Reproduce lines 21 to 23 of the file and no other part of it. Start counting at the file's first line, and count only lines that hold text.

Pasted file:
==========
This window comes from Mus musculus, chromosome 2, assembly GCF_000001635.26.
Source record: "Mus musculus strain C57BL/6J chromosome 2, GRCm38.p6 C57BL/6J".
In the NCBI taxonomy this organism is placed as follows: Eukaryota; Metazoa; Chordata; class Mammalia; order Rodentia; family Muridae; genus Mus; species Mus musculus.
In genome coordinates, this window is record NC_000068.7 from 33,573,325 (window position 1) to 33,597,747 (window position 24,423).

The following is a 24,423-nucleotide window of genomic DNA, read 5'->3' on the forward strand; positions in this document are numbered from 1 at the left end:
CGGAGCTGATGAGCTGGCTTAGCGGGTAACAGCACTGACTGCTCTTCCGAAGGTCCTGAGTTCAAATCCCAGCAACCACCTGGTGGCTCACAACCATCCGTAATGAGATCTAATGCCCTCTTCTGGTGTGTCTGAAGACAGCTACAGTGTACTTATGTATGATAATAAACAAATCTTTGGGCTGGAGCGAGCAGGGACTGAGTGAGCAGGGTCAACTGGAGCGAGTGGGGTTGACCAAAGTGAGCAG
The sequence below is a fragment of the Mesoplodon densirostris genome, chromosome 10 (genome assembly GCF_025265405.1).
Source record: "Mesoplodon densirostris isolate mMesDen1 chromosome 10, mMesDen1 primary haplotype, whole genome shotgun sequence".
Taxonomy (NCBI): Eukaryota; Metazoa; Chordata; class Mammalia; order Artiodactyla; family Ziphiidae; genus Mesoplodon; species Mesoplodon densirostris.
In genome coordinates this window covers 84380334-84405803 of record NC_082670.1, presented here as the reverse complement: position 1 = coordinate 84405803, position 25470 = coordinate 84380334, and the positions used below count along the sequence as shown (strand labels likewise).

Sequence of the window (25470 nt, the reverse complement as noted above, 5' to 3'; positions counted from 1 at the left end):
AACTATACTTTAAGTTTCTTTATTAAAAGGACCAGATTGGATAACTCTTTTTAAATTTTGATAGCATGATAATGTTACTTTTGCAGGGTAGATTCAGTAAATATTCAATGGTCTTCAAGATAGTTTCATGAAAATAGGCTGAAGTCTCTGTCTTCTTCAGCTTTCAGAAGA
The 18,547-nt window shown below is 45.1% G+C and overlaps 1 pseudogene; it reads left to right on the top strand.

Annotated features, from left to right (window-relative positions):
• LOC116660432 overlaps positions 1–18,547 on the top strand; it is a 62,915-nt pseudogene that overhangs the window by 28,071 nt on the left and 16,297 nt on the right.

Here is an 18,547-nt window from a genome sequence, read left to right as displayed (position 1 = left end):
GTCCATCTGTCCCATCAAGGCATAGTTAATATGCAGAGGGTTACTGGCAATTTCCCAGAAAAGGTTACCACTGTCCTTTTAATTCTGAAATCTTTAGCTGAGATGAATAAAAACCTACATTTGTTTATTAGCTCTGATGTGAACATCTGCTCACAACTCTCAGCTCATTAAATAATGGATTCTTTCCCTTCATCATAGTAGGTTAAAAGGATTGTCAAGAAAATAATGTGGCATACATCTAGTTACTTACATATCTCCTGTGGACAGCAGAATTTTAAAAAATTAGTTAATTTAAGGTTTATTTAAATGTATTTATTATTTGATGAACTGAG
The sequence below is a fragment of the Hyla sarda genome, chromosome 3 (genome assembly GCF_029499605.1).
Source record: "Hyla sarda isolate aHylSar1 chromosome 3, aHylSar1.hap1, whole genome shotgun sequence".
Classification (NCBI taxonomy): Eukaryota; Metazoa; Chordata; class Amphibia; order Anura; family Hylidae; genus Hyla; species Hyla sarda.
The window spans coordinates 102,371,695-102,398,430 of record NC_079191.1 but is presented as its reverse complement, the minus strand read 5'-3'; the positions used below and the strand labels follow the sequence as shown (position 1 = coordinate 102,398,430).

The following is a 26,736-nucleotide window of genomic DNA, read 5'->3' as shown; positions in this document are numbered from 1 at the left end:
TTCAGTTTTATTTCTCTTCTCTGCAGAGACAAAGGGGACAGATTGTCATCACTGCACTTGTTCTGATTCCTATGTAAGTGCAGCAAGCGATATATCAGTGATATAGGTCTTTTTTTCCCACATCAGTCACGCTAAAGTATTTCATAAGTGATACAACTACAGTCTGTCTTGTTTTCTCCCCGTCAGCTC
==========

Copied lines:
The window spans coordinates 102,371,695-102,398,430 of record NC_079191.1 but is presented as its reverse complement, the minus strand read 5'-3'; the positions used below and the strand labels follow the sequence as shown (position 1 = coordinate 102,398,430).

The following is a 26,736-nucleotide window of genomic DNA, read 5'->3' as shown; positions in this document are numbered from 1 at the left end:
TTCAGTTTTATTTCTCTTCTCTGCAGAGACAAAGGGGACAGATTGTCATCACTGCACTTGTTCTGATTCCTATGTAAGTGCAGCAAGCGATATATCAGTGATATAGGTCTTTTTTTCCCACATCAGTCACGCTAAAGTATTTCATAAGTGATACAACTACAGTCTGTCTTGTTTTCTCCCCGTCAGCTC